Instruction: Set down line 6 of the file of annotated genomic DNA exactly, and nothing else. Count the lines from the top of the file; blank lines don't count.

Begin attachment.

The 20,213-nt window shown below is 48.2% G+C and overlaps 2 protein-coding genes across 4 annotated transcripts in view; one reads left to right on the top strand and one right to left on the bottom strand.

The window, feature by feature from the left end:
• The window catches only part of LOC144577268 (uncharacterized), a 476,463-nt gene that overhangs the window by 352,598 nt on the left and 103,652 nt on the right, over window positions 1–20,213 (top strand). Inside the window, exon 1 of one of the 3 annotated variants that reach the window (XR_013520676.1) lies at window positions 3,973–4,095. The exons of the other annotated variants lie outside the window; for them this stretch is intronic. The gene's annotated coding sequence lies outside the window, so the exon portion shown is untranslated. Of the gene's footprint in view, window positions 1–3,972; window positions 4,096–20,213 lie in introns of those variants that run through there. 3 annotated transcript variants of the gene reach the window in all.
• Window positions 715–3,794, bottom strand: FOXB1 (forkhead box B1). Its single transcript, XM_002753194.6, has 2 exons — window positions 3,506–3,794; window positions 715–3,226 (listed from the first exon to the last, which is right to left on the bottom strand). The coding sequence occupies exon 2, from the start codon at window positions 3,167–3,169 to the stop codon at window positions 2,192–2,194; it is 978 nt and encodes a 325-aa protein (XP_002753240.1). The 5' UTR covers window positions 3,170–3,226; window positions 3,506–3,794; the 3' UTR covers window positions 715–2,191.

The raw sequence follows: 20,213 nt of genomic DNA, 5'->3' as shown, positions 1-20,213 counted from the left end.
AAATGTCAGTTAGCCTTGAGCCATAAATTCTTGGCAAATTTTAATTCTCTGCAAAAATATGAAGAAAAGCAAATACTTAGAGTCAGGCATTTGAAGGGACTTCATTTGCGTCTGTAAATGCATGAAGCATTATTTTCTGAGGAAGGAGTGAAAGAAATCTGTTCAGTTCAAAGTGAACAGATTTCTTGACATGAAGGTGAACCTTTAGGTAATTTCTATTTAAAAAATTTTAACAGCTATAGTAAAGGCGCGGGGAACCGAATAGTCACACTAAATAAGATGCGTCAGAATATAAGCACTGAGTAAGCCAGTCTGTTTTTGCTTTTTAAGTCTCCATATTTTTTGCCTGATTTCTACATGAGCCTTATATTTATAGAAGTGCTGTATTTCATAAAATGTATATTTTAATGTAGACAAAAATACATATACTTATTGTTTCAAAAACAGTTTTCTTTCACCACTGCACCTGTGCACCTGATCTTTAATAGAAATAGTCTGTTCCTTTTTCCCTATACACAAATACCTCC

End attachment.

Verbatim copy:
AAATGTCAGTTAGCCTTGAGCCATAAATTCTTGGCAAATTTTAATTCTCTGCAAAAATATGAAGAAAAGCAAATACTTAGAGTCAGGCATTTGAAGGGACTTCATTTGCGTCTGTAAATGCATGAAGCATTATTTTCTGAGGAAGGAGTGAAAGAAATCTGTTCAGTTCAAAGTGAACAGATTTCTTGACATGAAGGTGAACCTTTAGGTAATTTCTATTTAAAAAATTTTAACAGCTATAGTAAAGGCGCGGGGAACCGAATAGTCACACTAAATAAGATGCGTCAGAATATAAGCACTGAGTAAGCCAGTCTGTTTTTGCTTTTTAAGTCTCCATATTTTTTGCCTGATTTCTACATGAGCCTTATATTTATAGAAGTGCTGTATTTCATAAAATGTATATTTTAATGTAGACAAAAATACATATACTTATTGTTTCAAAAACAGTTTTCTTTCACCACTGCACCTGTGCACCTGATCTTTAATAGAAATAGTCTGTTCCTTTTTCCCTATACACAAATACCTCC